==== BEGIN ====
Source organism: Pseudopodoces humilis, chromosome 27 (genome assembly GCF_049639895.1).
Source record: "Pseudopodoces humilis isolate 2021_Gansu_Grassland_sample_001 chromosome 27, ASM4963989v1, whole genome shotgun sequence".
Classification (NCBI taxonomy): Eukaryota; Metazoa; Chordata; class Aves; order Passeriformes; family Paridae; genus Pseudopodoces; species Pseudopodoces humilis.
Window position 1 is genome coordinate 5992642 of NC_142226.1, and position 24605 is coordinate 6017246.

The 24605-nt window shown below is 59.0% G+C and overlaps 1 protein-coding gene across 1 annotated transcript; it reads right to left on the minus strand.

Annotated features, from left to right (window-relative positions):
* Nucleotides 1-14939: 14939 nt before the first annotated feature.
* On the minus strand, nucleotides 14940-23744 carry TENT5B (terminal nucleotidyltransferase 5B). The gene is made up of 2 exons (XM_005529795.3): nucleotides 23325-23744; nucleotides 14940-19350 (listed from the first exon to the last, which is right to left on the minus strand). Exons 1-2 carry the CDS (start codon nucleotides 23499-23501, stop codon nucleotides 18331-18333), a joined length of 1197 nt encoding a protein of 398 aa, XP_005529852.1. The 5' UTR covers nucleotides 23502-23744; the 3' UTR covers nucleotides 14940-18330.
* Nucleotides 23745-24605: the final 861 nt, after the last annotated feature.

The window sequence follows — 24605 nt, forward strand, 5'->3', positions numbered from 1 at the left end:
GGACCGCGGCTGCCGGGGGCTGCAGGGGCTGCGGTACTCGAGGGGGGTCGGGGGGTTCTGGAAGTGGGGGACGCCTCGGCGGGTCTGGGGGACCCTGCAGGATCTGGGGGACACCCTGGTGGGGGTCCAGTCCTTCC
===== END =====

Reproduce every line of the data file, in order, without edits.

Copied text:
Source organism: Pseudopodoces humilis, chromosome 27 (genome assembly GCF_049639895.1).
Source record: "Pseudopodoces humilis isolate 2021_Gansu_Grassland_sample_001 chromosome 27, ASM4963989v1, whole genome shotgun sequence".
Classification (NCBI taxonomy): Eukaryota; Metazoa; Chordata; class Aves; order Passeriformes; family Paridae; genus Pseudopodoces; species Pseudopodoces humilis.
Window position 1 is genome coordinate 5992642 of NC_142226.1, and position 24605 is coordinate 6017246.

The 24605-nt window shown below is 59.0% G+C and overlaps 1 protein-coding gene across 1 annotated transcript; it reads right to left on the minus strand.

Annotated features, from left to right (window-relative positions):
* Nucleotides 1-14939: 14939 nt before the first annotated feature.
* On the minus strand, nucleotides 14940-23744 carry TENT5B (terminal nucleotidyltransferase 5B). The gene is made up of 2 exons (XM_005529795.3): nucleotides 23325-23744; nucleotides 14940-19350 (listed from the first exon to the last, which is right to left on the minus strand). Exons 1-2 carry the CDS (start codon nucleotides 23499-23501, stop codon nucleotides 18331-18333), a joined length of 1197 nt encoding a protein of 398 aa, XP_005529852.1. The 5' UTR covers nucleotides 23502-23744; the 3' UTR covers nucleotides 14940-18330.
* Nucleotides 23745-24605: the final 861 nt, after the last annotated feature.

The window sequence follows — 24605 nt, forward strand, 5'->3', positions numbered from 1 at the left end:
GGACCGCGGCTGCCGGGGGCTGCAGGGGCTGCGGTACTCGAGGGGGGTCGGGGGGTTCTGGAAGTGGGGGACGCCTCGGCGGGTCTGGGGGACCCTGCAGGATCTGGGGGACACCCTGGTGGGGGTCCAGTCCTTCC